In the society we live in, everybody needs money either directly or indirectly. It’s a fact. From birth to death, money is a necessity. To provide our family’s basic needs (food, shelter and clothes), we all need to have money.
And these things are enough for us to know that money is very important. And by deeply understanding this fact, I decided that I’ll never ever use money in my entire life anymore.
Contradicting? Then let’s go back on when and how the money system started.
Most of us are aware of the “barter system” that was used in the past centuries all over the world. This was the time when the monetary system was not yet invented. For those who aren’t familiar with it, check it here. It's basically a trading process that were done by having one group exchanging their items with products which were brought by another group which they agreed on as having equal value. And this was how people got the things that they needed which weren’t available or produced by their own group.
Another thing was that during the old times, the services rendered by laborers were paid in kind by their “lords”, not money. They received shelter, food or clothes as payment for their work.
|This was how a payslip looked like.|
That’s exactly what life was until the monetary system was put in place. And once the concept of money started, people began using it to buy goods and stuff that they need. And also, people started receiving money as salaries for their jobs.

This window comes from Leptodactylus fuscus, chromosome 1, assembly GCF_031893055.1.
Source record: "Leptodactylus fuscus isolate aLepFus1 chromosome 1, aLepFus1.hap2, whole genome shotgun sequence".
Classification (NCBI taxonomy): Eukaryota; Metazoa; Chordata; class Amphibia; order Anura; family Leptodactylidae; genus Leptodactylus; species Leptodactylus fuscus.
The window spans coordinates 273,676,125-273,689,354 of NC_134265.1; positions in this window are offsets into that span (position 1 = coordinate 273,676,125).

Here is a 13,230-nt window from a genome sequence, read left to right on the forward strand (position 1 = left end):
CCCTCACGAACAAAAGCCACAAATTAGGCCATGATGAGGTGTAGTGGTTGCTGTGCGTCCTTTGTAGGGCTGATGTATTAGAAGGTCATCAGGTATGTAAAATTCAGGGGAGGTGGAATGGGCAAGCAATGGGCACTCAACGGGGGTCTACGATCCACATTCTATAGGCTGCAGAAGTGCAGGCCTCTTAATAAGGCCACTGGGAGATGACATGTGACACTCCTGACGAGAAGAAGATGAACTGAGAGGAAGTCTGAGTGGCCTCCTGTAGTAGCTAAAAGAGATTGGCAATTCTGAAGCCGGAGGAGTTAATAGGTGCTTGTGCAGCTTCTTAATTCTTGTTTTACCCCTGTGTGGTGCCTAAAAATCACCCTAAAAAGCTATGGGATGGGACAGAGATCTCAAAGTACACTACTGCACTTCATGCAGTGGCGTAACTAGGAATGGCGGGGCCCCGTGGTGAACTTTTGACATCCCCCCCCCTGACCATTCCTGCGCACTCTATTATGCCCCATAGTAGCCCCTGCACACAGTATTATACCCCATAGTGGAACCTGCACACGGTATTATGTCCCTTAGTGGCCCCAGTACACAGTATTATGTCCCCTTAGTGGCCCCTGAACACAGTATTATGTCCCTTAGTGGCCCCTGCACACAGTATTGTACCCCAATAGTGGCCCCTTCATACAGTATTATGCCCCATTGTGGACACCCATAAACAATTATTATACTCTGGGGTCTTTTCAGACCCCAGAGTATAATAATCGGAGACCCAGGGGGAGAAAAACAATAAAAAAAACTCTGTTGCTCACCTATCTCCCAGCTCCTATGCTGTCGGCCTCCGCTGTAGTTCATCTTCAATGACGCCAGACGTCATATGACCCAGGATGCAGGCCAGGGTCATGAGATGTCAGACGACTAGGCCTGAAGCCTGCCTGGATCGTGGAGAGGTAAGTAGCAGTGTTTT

So what did exactly change when the monetary system was put in place? The answer is, logically, there’s none.
On the technical aspect, there were lots of differences as money standardized trades and payments for services of the people. It made the measurement of the purchasing values of human work and all kinds of products easily quantifiable.
But in essence, what had changed in the system is only the means. To explain my point further, money is simply the physical representation of the value of work or service you have rendered.
Think about it. The physical money basically equates to the value of the work that you do. It’s not the actual money but it is the value of our work that we are spending. If you look at it this way, it might help you spend money wisely. Imagine this, worth of hours of your labor in exchange of something that you only just wanted but is not really that important. Let's say 8 hours of hard work in exchange of a baseball cap that you fancy but later on will just be kept away in the closet. Is it really worth it?
That’s how I stopped using money. I compare almost every purchase I’m doing with the amount of work I’m about to pay for in exchange of that item. Before I spend on something, I always ask myself, is it worth the sweat, tears and time spent on hard work?
This thinking worked for me in controlling my expenses. You can try it also. Or if you’re doing it differently, hope you can also share it thru the comments section below.
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